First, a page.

AMD Athlon 64 General Overclocking Guide

Howto by JNav89GT @ 2005-05-18

Everything you ever wanted to know about Athlon 64 overclocking, and then some. If you are confused about HTT, LDT, memory dividers and relationship between these settings, then read on. This in-depth overclocking guide will show you how to get the maximum from your brand new Athlon 64 system.

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Architecture continued

Architecture continued

So why would people even consider the NF3 150 chipset and why would it become so popular? Well, while there was a slight disadvantage to using a board with a slower overall bus, the NF3 150 did offer one feature the Via KT800 did not, a locked AGP bus. While the memory controller was integrated onto the CPU itself, the motherboard still had the responsibility for controlling the AGP and PCI buses. As HTT scales, an unlocked AGP and PCI bus will eventually rise to the point at which certain components become unstable due to improper frequencies. ATI Radeon 9700/9800 cards were notorious for not liking HTT buses much past 220-230 MHz, which coincidentally was about the point to which SATA hard drives began to corrupt data. The NVIDIA boards using a locked AGP bus didn't suffer from this problem. Many also believed that the NVIDIA boards featured locked PCI buses as well, given that several users were able to run 300+HTT speeds without drive failure, which seems logical as I don't know of any hard drives that would tolerate the 50 MHz PCI bus that would occur if it was unlocked.

Second generation Athlon64 boards improved on prior faults and NVIDIA NF3 250 boards could run a 5x HT multiplier or 1000 MHz Hypertransport bus or 2000 MHz effective, as could VIA KT800Pro chipset motherboards. The NVIDIA NF3 250 featured advertised working AGP and PCI locks. The Via KT800pro was supposed to have these features, but initial revisions of boards were problematic to say the least in regards to the supposed AGP and PCI locks.

Yet another variable on system performance was the ram multiplier or more accurately what speed the CPU interacted with system memory. Since the Athlon64 had no traditional FSB, there is really no true synchronized ram speed, which implies the memory runs at same frequency as fsb. This would be the case in Intel 865/875 motherboards whereas memory running at 1:1 ratio would run at the frequency of the front side bus and at default levels 200 MHz bus and 200 MHz memory (400 MHz effective due to DDR). In the case of the A64 the memory controller(and hence the fsb) is moved onto the CPU die, so is in effect running at full core speed. Since we don’t have memory that can run at the frequency of the A64 cpus, there is no true synchronized ram speed to the bus and any setting is asynchronized to the CPU speed.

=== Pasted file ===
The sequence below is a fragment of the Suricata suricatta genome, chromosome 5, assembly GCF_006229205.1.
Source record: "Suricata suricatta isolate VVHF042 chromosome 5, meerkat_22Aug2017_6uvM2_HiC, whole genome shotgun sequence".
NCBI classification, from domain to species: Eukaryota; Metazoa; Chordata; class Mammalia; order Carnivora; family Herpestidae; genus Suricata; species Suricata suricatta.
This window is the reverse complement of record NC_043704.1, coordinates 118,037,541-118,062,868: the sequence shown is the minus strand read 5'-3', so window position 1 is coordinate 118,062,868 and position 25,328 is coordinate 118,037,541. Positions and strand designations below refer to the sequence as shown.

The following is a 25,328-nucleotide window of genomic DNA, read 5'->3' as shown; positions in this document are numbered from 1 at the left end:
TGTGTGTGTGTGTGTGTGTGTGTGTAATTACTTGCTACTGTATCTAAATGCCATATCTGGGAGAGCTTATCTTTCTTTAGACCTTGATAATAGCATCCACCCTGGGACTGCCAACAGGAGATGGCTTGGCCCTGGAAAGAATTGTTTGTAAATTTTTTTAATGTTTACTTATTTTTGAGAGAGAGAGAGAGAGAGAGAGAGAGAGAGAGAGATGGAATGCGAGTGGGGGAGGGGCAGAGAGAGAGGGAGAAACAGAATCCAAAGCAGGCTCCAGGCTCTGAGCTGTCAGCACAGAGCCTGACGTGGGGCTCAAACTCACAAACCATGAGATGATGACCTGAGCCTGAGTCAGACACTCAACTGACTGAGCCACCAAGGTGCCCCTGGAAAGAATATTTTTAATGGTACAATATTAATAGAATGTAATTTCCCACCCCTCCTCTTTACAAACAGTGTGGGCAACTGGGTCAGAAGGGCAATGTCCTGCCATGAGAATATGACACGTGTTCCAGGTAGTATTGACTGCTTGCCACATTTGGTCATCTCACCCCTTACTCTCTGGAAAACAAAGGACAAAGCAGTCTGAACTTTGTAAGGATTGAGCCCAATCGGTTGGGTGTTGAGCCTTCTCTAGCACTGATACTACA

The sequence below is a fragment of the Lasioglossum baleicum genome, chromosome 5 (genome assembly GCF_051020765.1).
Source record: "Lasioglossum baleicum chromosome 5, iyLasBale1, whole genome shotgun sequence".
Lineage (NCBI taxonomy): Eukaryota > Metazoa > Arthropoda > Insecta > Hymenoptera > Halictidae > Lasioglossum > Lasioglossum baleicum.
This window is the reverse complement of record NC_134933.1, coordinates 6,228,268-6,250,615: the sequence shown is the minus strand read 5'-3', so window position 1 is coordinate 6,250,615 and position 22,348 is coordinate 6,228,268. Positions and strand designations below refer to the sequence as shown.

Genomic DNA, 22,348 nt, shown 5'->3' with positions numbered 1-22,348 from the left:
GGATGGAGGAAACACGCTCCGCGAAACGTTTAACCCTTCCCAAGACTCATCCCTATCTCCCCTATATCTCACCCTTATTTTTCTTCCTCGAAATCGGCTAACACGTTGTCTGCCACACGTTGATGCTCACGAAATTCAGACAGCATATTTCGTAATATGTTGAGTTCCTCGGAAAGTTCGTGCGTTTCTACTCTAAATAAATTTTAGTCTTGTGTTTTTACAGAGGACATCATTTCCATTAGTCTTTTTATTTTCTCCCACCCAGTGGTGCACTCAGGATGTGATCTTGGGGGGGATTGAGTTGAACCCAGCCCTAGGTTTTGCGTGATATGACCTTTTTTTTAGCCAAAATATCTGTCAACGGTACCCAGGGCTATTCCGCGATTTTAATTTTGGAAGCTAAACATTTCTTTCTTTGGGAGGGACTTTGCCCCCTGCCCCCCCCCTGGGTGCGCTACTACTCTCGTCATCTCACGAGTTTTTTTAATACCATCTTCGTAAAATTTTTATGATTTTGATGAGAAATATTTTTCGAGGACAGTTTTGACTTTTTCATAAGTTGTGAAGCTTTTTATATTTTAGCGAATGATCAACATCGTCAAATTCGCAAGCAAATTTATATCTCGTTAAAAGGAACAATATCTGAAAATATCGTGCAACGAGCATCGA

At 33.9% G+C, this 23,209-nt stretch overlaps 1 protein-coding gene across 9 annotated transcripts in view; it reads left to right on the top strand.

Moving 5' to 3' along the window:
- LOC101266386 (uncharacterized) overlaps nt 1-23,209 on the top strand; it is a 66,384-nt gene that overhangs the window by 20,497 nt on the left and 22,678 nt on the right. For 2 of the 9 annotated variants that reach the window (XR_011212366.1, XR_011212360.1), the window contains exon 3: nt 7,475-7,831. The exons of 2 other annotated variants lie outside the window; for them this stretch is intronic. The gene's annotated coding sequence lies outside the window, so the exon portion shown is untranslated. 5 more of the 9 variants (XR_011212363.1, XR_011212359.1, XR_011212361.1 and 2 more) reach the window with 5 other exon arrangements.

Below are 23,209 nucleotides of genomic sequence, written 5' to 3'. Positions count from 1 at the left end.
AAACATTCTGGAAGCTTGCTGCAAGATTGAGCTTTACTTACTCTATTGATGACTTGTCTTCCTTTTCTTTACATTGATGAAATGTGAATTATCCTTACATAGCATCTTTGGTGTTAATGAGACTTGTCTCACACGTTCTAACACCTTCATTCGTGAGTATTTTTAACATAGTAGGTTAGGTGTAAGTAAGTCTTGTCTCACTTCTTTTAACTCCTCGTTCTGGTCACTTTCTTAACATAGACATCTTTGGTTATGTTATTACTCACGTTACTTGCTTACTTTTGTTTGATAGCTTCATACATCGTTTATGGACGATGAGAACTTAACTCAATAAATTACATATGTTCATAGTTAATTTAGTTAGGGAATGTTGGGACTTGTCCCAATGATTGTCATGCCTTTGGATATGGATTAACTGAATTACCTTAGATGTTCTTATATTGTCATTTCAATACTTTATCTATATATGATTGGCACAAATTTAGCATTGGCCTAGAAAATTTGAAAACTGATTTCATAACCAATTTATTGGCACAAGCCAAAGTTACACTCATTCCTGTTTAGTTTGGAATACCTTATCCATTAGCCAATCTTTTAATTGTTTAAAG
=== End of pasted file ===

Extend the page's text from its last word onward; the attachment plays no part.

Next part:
Instead you may choose what you wish your ram to run at in relation to the HTT. For example, you may select DDR400/PC3200, DDR333/PC2700, and DDR266/PC2100. Some board manufactures may also allow other memory speed settings, but these mentioned are by far the most popular. To make matters even more complex is that while I just stated there is no true "synch" ram divider, guess what we enthusiasts use as the term to identify what ram running inline with HTT bus? Yep, "synch"! While this is technically wrong. “Old dogs and new tricks”, if you know what I mean!

People confuse this argument all the time, so don't be concerned if you are confused at this point. What I would like you to get out of this history and platform explanation is the how the chip operates and interacts with the motherboard. I also feel that you should not become caught up in the idea that you need to maintain “synch” or DDR400 ram speed to get good performance from an A64 system. I will grant that optimally you run you HTT and ram as high as you can by forcing DDR400 speed to the ram. When overclocking the HTT you will force the ram to accompany the HTT at whatever speed the HTT is running. However, if you do not have ram that can scale as high as your HTT bus can, don't be afraid to use a lower ram speed in an effort to scale your HTT higher if your concern is ramping cpu MHz. We will get back to this idea later in an effort to explain why running a lower ram speed is not disastrous to performance. The benefits of the on die memory controller, and the HTT bus serve to decrease performance losses in running lower ram speeds. Additionally, the architecture of the A64 is such that the system is not penalized severely for lower ram speed/MHz as much as it’s competitor in the Pentium4. One should consider memory latentcy more important that memory speed in general for the A64. Now there will come a point where higher ram speeds will trump low speed and latentcy, but for the sake of this argument, we can still accept good performance from using slower ram speeds at tight latency.
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Comment from agent #2 @ 2005/05/20
This is going to be usefull when I got all my stuff. I'm going to read it all tonight when I'm done studying.
Comment from BZRK @ 2005/05/20
Comment from 1cav vyper @ 2005/05/26
nice article on OC butt can u help with a Bio-step by step on OC a k8v-se deluxe asus MOB with a amd643200 2.0 clawhammer-using air cool and 1.5 gigs of ddr3200 kingston {cheap ram} windows xp 2 seagates 120 on raid 0 in a lage case by plannig on moving into another MOB at a latter date by asus called the k8N4-E deluxe Nforce4 they have a nforce3 what would help with OC better 4 are 3? tks for ur help in this matter posted 5/25/05